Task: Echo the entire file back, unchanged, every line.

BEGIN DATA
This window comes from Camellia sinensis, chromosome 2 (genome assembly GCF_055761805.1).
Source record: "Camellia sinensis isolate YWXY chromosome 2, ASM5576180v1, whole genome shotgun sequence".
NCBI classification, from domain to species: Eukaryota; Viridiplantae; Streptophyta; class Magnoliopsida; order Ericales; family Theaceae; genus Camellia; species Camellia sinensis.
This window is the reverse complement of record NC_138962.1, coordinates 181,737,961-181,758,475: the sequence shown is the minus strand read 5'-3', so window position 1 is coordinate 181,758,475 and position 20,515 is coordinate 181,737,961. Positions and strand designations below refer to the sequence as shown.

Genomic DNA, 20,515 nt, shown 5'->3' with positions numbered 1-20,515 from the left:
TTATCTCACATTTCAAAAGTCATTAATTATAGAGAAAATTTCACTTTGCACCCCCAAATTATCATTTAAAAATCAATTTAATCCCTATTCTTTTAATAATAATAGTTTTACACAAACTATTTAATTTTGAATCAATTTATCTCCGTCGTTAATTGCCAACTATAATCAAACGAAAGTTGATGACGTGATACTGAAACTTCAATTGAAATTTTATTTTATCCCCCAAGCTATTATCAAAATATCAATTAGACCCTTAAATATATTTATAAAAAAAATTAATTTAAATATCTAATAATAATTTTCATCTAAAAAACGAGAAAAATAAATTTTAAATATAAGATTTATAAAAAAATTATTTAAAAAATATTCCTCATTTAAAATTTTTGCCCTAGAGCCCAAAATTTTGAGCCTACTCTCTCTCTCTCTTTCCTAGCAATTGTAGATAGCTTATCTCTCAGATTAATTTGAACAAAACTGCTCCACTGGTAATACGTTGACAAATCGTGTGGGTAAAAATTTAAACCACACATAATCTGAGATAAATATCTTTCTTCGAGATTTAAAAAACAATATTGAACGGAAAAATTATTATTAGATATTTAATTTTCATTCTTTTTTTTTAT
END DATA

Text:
This window comes from Camellia sinensis, chromosome 2 (genome assembly GCF_055761805.1).
Source record: "Camellia sinensis isolate YWXY chromosome 2, ASM5576180v1, whole genome shotgun sequence".
NCBI classification, from domain to species: Eukaryota; Viridiplantae; Streptophyta; class Magnoliopsida; order Ericales; family Theaceae; genus Camellia; species Camellia sinensis.
This window is the reverse complement of record NC_138962.1, coordinates 181,737,961-181,758,475: the sequence shown is the minus strand read 5'-3', so window position 1 is coordinate 181,758,475 and position 20,515 is coordinate 181,737,961. Positions and strand designations below refer to the sequence as shown.

Genomic DNA, 20,515 nt, shown 5'->3' with positions numbered 1-20,515 from the left:
TTATCTCACATTTCAAAAGTCATTAATTATAGAGAAAATTTCACTTTGCACCCCCAAATTATCATTTAAAAATCAATTTAATCCCTATTCTTTTAATAATAATAGTTTTACACAAACTATTTAATTTTGAATCAATTTATCTCCGTCGTTAATTGCCAACTATAATCAAACGAAAGTTGATGACGTGATACTGAAACTTCAATTGAAATTTTATTTTATCCCCCAAGCTATTATCAAAATATCAATTAGACCCTTAAATATATTTATAAAAAAAATTAATTTAAATATCTAATAATAATTTTCATCTAAAAAACGAGAAAAATAAATTTTAAATATAAGATTTATAAAAAAATTATTTAAAAAATATTCCTCATTTAAAATTTTTGCCCTAGAGCCCAAAATTTTGAGCCTACTCTCTCTCTCTCTTTCCTAGCAATTGTAGATAGCTTATCTCTCAGATTAATTTGAACAAAACTGCTCCACTGGTAATACGTTGACAAATCGTGTGGGTAAAAATTTAAACCACACATAATCTGAGATAAATATCTTTCTTCGAGATTTAAAAAACAATATTGAACGGAAAAATTATTATTAGATATTTAATTTTCATTCTTTTTTTTTAT